It has been long anticipated, but it has finally arrived. After months of preparation, St. Francis College welcomed back its students to its campus virtually and in-person on Wednesday.
Having adopted a hybrid model for the Fall 2020 semester, students now have the option to attend their classes online or in person.
“The first day of classes is absolutely one of the highlights of the year for me, and this year is no exception. Things are different for all of us this semester, but I’m inspired and energized as always by the enthusiasm and resiliency of our students,” President Miguel Martinez-Saenz said. “It’s been terrific seeing students, particularly our new students on campus today. I wish every success to our Terrier family this year.”
Both staff and students were eager to start the semester and see how things would turn out. “I was really excited to be on campus for the first day of classes,” Freshman Natalia Lausten said. “A new chapter has opened for me. I’m excited to see how my first semester goes.”
Many shared Lausten’s sentiments as their first day rolled out without a hitch. Dr. Augusta Palmer, an associate professor of Communication Arts at St. Francis College for eight years, who will be using the synchronous method of teaching, stated that the first day of classes is always a bit anxiety-producing, and that is especially the case when teaching online.
“I really enjoyed my first day,” Dr. Palmer said. “My students were enthusiastic, and I enjoyed seeing some familiar faces and meeting students I’ve never taught before.”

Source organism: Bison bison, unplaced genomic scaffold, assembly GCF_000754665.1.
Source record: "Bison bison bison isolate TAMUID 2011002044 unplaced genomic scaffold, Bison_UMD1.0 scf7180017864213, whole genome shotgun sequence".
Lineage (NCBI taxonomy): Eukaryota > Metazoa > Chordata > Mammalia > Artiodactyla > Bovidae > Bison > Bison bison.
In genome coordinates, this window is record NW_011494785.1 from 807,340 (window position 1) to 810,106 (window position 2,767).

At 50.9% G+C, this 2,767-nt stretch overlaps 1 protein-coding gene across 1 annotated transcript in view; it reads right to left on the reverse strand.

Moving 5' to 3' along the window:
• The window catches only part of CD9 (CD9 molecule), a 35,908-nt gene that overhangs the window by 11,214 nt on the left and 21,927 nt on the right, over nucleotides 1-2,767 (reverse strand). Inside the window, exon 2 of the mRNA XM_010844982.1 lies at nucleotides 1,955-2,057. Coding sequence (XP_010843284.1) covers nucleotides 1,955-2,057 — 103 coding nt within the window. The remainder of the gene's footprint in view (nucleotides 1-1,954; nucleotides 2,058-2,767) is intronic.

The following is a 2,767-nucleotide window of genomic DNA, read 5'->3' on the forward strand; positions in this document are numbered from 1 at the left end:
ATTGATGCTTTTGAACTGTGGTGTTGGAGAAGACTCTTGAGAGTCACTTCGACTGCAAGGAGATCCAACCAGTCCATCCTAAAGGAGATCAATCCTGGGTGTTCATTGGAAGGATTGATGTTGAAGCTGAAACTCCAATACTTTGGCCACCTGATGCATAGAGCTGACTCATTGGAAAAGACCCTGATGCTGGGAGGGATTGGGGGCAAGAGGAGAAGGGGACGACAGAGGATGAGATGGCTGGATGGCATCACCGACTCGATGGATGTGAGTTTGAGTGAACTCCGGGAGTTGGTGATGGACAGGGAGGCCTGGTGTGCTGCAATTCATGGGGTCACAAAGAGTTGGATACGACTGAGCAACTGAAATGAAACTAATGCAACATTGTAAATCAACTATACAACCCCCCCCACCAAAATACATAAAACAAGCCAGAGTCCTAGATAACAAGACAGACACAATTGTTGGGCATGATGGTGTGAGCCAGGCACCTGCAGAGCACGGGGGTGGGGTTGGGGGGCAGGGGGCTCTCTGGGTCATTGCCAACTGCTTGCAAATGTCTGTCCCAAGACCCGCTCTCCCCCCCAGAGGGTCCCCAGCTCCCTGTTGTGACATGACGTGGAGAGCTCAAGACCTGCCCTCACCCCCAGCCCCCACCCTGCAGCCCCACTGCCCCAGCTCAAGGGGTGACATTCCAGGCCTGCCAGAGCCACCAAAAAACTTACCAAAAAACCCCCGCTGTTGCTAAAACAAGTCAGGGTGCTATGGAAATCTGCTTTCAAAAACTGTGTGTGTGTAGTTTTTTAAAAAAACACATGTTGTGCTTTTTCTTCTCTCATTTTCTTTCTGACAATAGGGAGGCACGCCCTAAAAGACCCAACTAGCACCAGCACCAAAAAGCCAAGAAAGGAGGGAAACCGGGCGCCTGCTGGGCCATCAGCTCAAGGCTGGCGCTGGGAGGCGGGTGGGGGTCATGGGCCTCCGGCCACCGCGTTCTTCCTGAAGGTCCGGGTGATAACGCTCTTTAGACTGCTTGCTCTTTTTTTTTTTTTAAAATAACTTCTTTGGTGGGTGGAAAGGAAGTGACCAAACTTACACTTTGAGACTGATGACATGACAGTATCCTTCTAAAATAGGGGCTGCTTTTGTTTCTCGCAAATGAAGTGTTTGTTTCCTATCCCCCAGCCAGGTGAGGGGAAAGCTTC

ATTENDING CLASSES FROM ABROAD
Having to attend classes during a pandemic is a task by itself. However, attending classes during a pandemic in a completely different time zone can be extremely strenuous. Sophomore student Edoardo Giribaldi who is currently attending classes from his home in Italy admitted to this being a strange situation but has had a good experience thus far.
“The strangest thing was the fact that I’m in a completely different time zone (six hours ahead),” Giribaldi said. “Apart from that, everything was fine, and it seems that every professor is doing their best to create a good online environment.”
Unlike Lausten and Giribaldi, several students did not share in their ‘good fortune’. A transfer sophomore student who wished to remain anonymous in fear of retaliation is one of those persons.
“I didn’t like it,” the student said. “I thought it would’ve been more organized.” The student who is taking five courses this semester said that only two of the five were uploaded to Canvas. There were no emails or indication from professors as to when the three remaining courses would be uploaded.
Many students shared similar experiences. For some, none of their classes were uploaded leaving them confused and anxious. When the student tried contacting the professors, there were delayed responses and eventually no response.
Moving forward in the semester, the student urges professors to “just communicate with the students — just communicate if you’re having difficulties because they would expect a student to communicate if they’re having difficulty.”